Readers like you keep news free for everyone.

More than 5,000 readers have already pitched in to keep free access to The Journal.

For the price of one cup of coffee each week you can help keep paywalls away.

Support us today
Not now
Friday 27 January 2023 Dublin: 1°C
AP Photo/Czarek Sokolowski
# Unexpected
Prisoners at an Irish jail grew thousands of sunflowers to raise money for a hospice
They also helped out with the local tidy towns committee.

INMATES AT AN Irish prison grew thousands of sunflowers to help raise money for a hospice in Sligo.

The prisoners have also repaired hundreds of bikes which have then been donated to Africa, helped to rear calves for a charity, and mucked in with the local tidy towns committee.

The information about Loughan House in Cavan, which is one of just two open prisons in Ireland, is revealed in a fascinating report by the Inspector of Prisons which was published today by the Department of Justice.

Judge Michael Reilly, who carried out unannounced inspections of the prison, widely praised it as a model for other prisons to follow.

“It is an essential cog in the wheel of the Irish Prison Service,” he wrote.

After speaking to many of the 140 prisoners, Judge Reilly noted that the biggest problem was the tuckshop, where prices were described as a “contentious issue among prisoners [with] widespread criticism of the mark-up on certain goods”.

“I was impressed by the attitude of prisoners towards their environment,” he wrote.

Given that it is an all-male prison, the absence of the macho atmosphere was noted.

In stark contrast to many other Irish prisons, the centre is not overcrowded.  Many prisoners have learned to read and write during their sentence at Loughan House, while seven inmates are doing the Gaisce award.

Loughan House Irish Prison Service Irish Prison Service

Judge Reilly noted that 22% of prisoners have sat Leaving Certificate exams at the prison while 52% have sat Junior Certificate exams. Around half of the inmates had dropped out of school at around 15 with no qualifications.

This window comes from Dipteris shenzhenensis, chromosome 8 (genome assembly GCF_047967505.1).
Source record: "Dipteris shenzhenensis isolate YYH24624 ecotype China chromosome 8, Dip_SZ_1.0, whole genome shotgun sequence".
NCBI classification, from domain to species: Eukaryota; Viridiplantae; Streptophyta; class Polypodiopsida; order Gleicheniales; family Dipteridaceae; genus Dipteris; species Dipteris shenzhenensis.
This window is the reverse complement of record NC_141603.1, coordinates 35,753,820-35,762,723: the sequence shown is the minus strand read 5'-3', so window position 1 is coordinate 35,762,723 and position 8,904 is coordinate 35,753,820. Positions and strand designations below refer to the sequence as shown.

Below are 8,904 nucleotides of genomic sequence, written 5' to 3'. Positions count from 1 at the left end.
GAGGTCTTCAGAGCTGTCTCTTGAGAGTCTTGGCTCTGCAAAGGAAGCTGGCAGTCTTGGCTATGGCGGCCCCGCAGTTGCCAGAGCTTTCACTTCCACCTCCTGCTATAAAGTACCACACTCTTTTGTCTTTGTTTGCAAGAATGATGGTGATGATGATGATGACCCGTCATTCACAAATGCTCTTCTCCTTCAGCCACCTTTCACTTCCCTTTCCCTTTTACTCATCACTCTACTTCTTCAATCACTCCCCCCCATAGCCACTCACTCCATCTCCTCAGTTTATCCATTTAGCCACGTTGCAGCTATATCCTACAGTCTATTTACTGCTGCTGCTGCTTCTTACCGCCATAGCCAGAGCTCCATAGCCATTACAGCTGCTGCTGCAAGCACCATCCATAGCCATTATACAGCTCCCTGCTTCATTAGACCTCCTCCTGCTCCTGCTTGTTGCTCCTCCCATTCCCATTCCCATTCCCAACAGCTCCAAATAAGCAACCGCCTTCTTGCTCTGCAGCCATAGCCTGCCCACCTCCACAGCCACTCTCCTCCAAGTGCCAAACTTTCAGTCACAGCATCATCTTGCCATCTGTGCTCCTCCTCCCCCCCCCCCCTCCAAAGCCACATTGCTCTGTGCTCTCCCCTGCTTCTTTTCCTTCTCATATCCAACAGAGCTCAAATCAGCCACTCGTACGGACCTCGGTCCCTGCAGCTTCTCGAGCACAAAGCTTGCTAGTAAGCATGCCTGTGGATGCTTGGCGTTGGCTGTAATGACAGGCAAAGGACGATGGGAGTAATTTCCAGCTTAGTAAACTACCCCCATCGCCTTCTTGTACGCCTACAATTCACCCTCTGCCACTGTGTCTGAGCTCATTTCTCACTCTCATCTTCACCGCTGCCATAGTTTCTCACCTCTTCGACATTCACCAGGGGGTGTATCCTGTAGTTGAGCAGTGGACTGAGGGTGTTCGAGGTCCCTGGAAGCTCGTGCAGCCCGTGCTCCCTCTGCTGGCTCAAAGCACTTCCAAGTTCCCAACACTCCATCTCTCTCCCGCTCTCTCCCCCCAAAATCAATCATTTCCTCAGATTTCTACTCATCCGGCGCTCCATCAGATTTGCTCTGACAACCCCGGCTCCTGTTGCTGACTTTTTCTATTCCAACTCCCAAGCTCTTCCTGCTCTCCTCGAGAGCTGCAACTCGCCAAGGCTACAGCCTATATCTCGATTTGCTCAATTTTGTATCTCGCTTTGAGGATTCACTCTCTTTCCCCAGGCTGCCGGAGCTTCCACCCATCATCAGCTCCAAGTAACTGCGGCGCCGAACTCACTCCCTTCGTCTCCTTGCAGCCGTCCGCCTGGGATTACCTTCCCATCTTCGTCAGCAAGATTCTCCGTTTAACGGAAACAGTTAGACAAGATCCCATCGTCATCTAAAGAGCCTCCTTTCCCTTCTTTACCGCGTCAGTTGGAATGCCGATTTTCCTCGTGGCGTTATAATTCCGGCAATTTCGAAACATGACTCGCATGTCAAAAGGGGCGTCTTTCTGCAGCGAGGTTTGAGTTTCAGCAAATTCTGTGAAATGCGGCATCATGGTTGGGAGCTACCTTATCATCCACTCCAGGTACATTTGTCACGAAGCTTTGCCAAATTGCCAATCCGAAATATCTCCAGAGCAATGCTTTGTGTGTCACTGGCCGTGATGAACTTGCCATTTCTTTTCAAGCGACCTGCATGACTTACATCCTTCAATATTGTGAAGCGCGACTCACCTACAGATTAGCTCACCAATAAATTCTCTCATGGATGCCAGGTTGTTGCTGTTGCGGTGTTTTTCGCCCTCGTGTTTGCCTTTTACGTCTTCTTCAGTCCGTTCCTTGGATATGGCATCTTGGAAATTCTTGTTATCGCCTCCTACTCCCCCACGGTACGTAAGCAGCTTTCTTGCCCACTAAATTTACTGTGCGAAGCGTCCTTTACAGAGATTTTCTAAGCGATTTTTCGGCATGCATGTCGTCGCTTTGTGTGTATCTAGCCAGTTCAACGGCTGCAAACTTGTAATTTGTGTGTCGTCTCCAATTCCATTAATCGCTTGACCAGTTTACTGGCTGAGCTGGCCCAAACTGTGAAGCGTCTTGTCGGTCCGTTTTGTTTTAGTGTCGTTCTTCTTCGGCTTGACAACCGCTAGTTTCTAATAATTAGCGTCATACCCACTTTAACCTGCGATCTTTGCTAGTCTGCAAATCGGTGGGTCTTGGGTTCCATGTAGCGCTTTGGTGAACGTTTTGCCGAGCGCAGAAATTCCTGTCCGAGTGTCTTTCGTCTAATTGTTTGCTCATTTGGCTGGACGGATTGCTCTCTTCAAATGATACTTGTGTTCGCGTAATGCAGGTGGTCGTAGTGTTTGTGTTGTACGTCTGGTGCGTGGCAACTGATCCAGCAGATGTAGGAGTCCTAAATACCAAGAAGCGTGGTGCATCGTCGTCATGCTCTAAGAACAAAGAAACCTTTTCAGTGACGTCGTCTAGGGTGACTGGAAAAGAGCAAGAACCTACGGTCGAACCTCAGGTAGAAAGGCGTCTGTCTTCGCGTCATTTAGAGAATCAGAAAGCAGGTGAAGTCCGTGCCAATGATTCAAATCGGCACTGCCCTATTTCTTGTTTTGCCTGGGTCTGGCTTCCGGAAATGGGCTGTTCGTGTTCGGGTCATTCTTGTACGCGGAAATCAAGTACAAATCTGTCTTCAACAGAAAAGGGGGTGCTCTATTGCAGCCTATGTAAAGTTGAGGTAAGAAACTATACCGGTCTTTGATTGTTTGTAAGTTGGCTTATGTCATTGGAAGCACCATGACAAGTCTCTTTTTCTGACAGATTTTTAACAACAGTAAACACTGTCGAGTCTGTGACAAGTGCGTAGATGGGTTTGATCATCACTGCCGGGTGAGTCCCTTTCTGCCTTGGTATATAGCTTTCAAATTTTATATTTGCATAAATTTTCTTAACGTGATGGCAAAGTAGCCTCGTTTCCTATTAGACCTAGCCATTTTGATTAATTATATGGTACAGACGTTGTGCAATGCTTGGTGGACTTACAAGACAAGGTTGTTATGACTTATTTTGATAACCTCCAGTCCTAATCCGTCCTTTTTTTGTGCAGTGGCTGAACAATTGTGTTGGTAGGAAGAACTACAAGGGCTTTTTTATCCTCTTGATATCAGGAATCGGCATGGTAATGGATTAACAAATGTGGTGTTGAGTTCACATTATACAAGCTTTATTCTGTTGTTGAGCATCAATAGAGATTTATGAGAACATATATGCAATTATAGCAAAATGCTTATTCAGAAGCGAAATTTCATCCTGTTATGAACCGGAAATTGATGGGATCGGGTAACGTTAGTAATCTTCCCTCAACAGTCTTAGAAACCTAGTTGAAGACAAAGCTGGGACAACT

He described how prisoners are taught skills to help integrate them into society on their release and join the job-seekers market with prospects of employment, noting that some prisoners intend starting their own businesses.

The issue of drugs is, as with all Irish prisons, an issue. Any prisoner caught with drugs or contraband is immediately returned to a closed prison. “Staff in the Centre and the prisoners all agree that the system works well,” Judge Reilly noted. “It is quite apparent that trust is important”.

As well as growing sunflowers, prisoners also carried out work on a local church, helped to paint and decorate five local primary schools, and provide meals to around 20 senior citizens in a nearby complex once a week.

“It is clear that only prisoners who are interested and trustworthy can engage in these restorative justice projects,” Judge Reilly wrote.

All prisoners that I spoke to felt that being involved in ‘trying to do some good for others’ gave them a greater understanding and appreciation of the needs of others in society and their experiences in this regard helped, they hoped, to equip them for life after prison.

Read: Sniffer dog unit at Wheatfield Prison ‘compromised’ after false indications – report > 

Read: Irish Prison Service honoured with new commemorative stamps > 

Related Tags


This is YOUR comments community. Stay civil, stay constructive, stay on topic. Please familiarise yourself with our comments policy here before taking part.
write a comment

    Leave a commentcancel